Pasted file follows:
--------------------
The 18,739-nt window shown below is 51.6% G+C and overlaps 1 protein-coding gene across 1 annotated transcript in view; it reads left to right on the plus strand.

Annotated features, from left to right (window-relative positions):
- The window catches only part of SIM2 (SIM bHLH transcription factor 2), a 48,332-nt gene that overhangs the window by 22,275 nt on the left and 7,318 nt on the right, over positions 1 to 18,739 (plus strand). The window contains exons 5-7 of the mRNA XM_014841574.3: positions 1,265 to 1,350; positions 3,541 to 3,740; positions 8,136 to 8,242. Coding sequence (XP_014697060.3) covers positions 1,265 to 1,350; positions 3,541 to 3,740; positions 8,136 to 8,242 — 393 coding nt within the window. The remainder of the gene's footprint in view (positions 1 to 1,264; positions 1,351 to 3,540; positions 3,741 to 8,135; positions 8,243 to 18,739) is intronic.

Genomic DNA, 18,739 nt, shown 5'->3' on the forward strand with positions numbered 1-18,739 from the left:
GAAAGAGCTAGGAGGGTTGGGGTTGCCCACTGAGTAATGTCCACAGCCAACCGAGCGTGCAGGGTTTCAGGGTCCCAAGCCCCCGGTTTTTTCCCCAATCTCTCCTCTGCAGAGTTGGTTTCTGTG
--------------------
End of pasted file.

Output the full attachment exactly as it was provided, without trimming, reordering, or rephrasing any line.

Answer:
The 18,739-nt window shown below is 51.6% G+C and overlaps 1 protein-coding gene across 1 annotated transcript in view; it reads left to right on the plus strand.

Annotated features, from left to right (window-relative positions):
- The window catches only part of SIM2 (SIM bHLH transcription factor 2), a 48,332-nt gene that overhangs the window by 22,275 nt on the left and 7,318 nt on the right, over positions 1 to 18,739 (plus strand). The window contains exons 5-7 of the mRNA XM_014841574.3: positions 1,265 to 1,350; positions 3,541 to 3,740; positions 8,136 to 8,242. Coding sequence (XP_014697060.3) covers positions 1,265 to 1,350; positions 3,541 to 3,740; positions 8,136 to 8,242 — 393 coding nt within the window. The remainder of the gene's footprint in view (positions 1 to 1,264; positions 1,351 to 3,540; positions 3,741 to 8,135; positions 8,243 to 18,739) is intronic.

Genomic DNA, 18,739 nt, shown 5'->3' on the forward strand with positions numbered 1-18,739 from the left:
GAAAGAGCTAGGAGGGTTGGGGTTGCCCACTGAGTAATGTCCACAGCCAACCGAGCGTGCAGGGTTTCAGGGTCCCAAGCCCCCGGTTTTTTCCCCAATCTCTCCTCTGCAGAGTTGGTTTCTGTG